Leonard Bernstein: The Spirit of New York

3.181268Leonard Bernstein had always longed to write the Great American Opera. Yet, as it happens, he ended up writing the great American musical! In 1949, the theater producer and dance choreographer Jerome Robbins envisioned a modern adaptation of Shakespeare’s Romeo and Juliet. Set during the Easter/Passover season, it featured an ill-fated romance between a Catholic boy and a Jewish girl. As Bernstein was busy with various conducting assignments, nothing came of it initially. However, by the summer of 1955, urban gang warfare on the streets of New York City made headlines around the world. It prompted Arthur Laurents to develop a book, also based on the Shakespeare original that cast the romance between Tony, a retired gang leader and Maria, the newly immigrated sister of the head of a rival Puerto Rican gang. Stephen Sondheim penned the lyrics while Robbins designed the expressive and gripping ballet scenes. But it was Bernstein’s music that captured the essential spirit of New York.

Leonard Bernstein: West Side Story
West Side Story opened on Broadway on 26 September 1957 and was an unqualified success! It played in the theaters for decades and even spawned a lavish movie version. Bernstein explained to the New York Herald Tribune, “the entire show was a tightrope between art and realism, carefully balancing audience expectations between the diverse demands of fantasy versus authenticity, entertainment versus drama.” Despite his enormous popular success on Broadway, Bernstein struggled to be acknowledged as a composer of serious music. Aaron Copland once suggested, “Bernstein’s music is merely conductor’s music—eclectic in style and facile in inspiration.” When Jacqueline Onassis asked Bernstein for a work dedicated to her late husband, he responded with “a Theater Piece for Singers, Players and Dancers.” In its final form, the Mass of 1971 presents a kaleidoscope of musical styles that touches on themes of political protest, existential crisis, and religious faith lost and found.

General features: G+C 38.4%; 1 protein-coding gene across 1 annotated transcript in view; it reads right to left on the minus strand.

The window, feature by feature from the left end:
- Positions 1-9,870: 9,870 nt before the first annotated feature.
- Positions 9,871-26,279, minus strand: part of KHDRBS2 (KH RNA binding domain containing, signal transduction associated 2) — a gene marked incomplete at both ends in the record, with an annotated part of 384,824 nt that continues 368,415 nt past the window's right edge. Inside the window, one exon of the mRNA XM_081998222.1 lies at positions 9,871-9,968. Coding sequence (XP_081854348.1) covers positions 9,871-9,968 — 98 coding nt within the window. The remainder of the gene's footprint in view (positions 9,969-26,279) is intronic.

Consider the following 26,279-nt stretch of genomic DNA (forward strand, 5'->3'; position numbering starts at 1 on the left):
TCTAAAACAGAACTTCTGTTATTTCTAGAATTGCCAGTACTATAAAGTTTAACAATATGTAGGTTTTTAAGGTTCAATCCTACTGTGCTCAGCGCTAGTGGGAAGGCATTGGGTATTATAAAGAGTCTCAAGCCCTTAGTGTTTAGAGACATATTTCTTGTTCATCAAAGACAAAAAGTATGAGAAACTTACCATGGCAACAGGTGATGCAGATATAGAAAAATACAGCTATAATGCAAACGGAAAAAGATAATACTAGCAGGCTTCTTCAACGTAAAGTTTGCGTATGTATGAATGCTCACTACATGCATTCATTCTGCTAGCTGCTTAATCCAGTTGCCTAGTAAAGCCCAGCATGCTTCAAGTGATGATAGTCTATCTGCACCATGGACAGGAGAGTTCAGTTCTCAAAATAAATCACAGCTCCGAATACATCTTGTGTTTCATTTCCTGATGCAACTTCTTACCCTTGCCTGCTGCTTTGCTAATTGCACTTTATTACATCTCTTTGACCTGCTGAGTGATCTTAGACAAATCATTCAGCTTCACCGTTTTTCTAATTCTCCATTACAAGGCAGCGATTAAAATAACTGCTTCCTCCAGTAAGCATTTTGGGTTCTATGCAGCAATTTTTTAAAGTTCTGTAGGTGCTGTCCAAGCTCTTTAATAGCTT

Leonard Bernstein: Mass
The basis of the Mass is the Roman Catholic liturgical sequence amplified by inserting “tropes” and “meditations” which provide commentary. And of course, it features everything from bongos to kazoos as well! Critics called the work, “derivative and attitudinizing drivel,” “sub-literate rubbish,“ “pretentious and thin,” and “cheap and vulgar.” Always vulnerable to criticism, Bernstein returned to Broadway with 1600 Pennsylvania Avenue in 1976. The musical focused on the occupants and troubled race relations of the White House, but was withdrawn after only 7 performances and 13 previews. Considered a legendary Broadway flop, Bernstein never wrote another original score for the theatre. However, coming full circle, in his last major work Bernstein returned to the religious themes that had sprung his career as a composer. Celebrating the 50th anniversary of the founding of the Israel Philharmonic, the Concerto for Orchestra blends religious and intellectual inspiration.

Leonard Bernstein: Concerto for Orchestra, “Jubilee Games”
Throughout his career, Bernstein wrote music in an eclectic, “American” style. Restlessly experimenting with contemporary musical techniques, his oeuvre always communicates his unique sense of music as theater, dramatic narrative and entertainment. Mirroring the character of 20th-century American musical life, Bernstein’s impact on the listening habits of today’s audiences will be felt for decades to come.

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